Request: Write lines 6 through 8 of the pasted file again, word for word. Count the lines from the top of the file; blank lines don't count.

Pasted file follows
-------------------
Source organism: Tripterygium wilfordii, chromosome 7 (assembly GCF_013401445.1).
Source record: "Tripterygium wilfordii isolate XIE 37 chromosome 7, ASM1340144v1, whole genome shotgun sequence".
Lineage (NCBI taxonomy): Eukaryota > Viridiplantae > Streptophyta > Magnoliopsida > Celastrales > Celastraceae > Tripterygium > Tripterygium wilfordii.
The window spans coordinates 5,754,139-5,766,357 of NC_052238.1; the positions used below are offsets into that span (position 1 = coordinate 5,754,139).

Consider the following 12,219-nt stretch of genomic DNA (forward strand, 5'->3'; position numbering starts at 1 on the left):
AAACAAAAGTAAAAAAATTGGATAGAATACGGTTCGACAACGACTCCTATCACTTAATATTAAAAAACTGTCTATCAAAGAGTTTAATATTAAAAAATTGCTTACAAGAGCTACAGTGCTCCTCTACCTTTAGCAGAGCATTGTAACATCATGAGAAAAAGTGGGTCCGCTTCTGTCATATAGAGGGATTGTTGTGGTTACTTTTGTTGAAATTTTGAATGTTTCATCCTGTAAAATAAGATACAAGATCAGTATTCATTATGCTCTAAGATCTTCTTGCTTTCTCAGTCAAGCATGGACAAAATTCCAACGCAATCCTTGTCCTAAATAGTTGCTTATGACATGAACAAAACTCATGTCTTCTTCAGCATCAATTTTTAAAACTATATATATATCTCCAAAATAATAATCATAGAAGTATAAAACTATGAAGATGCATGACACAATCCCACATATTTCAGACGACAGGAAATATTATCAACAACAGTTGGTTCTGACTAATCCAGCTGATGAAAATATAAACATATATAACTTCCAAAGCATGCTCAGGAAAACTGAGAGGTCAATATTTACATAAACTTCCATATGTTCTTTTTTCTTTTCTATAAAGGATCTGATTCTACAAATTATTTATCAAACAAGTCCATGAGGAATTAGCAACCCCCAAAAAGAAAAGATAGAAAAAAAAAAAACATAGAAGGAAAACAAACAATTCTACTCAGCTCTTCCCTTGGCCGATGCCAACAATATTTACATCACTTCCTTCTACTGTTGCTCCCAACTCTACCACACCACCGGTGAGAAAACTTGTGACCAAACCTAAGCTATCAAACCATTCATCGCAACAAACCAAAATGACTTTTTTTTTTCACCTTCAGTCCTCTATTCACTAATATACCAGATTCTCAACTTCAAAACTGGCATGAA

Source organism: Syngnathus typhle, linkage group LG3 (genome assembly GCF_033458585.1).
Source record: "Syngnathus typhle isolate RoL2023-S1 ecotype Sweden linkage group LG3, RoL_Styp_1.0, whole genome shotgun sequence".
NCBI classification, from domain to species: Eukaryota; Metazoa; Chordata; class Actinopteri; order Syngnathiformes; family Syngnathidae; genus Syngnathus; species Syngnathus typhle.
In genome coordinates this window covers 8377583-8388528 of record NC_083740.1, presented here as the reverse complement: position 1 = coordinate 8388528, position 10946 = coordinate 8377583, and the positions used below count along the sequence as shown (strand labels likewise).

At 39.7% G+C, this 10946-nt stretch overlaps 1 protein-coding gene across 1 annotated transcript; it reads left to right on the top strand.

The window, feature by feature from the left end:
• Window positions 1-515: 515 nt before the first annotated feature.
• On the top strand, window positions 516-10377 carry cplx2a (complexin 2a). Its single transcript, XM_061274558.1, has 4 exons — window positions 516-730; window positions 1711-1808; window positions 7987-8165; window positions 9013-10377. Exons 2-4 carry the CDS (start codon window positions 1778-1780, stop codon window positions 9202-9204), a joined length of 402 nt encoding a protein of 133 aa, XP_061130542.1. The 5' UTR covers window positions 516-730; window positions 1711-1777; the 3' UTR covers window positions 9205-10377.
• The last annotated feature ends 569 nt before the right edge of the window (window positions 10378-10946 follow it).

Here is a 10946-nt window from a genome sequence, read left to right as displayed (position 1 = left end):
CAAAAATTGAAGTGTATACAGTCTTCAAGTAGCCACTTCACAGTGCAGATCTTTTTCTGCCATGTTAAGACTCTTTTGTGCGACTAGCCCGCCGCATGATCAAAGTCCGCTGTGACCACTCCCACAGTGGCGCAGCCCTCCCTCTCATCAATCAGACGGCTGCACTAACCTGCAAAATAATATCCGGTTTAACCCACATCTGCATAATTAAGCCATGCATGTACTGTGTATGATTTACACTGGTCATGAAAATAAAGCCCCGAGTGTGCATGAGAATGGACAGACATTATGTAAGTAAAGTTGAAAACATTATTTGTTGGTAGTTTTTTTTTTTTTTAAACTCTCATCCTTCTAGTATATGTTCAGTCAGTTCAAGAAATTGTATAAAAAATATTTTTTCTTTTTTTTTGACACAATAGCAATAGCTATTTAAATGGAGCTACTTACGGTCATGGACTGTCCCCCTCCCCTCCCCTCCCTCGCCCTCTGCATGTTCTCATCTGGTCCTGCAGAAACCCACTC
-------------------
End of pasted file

AAACAAAAGTAAAAAAATTGGATAGAATACGGTTCGACAACGACTCCTATCACTTAATATTAAAAAACTGTCTATCAAAGAGTTTAATATTAAAAAATTGCTTACAAGAGCTACAGTGCTCCTCTACCTTTAGCAGAGCATTGTAACATCATGAGAAAAAGTGGGTCCGCTTCTGTCATATAGAGGGATTGTTGTGGTTACTTTTGTTGAAATTTTGAATGTTTCATCCTGTAAAATAAGATACAAGATCAGTATTCATTATGCTCTAAGATCTTCTTGCTTTCTCAGTCAAGCATGGACAAAATTCCAACGCAATCCTTGTCCTAAATAGTTGCTTATGACATGAACAAAACTCATGTCTTCTTCAGCATCAATTTTTAAAACTATATATATATCTCCAAAATAATAATCATAGAAGTATAAAACTATGAAGATGCATGACACAATCCCACATATTTCAGACGACAGGAAATATTATCAACAACAGTTGGTTCTGACTAATCCAGCTGATGAAAATATAAACATATATAACTTCCAAAGCATGCTCAGGAAAACTGAGAGGTCAATATTTACATAAACTTCCATATGTTCTTTTTTCTTTTCTATAAAGGATCTGATTCTACAAATTATTTATCAAACAAGTCCATGAGGAATTAGCAACCCCCAAAAAGAAAAGATAGAAAAAAAAAAAACATAGAAGGAAAACAAACAATTCTACTCAGCTCTTCCCTTGGCCGATGCCAACAATATTTACATCACTTCCTTCTACTGTTGCTCCCAACTCTACCACACCACCGGTGAGAAAACTTGTGACCAAACCTAAGCTATCAAACCATTCATCGCAACAAACCAAAATGACTTTTTTTTTTCACCTTCAGTCCTCTATTCACTAATATACCAGATTCTCAACTTCAAAACTGGCATGAA

Source organism: Syngnathus typhle, linkage group LG3 (genome assembly GCF_033458585.1).
Source record: "Syngnathus typhle isolate RoL2023-S1 ecotype Sweden linkage group LG3, RoL_Styp_1.0, whole genome shotgun sequence".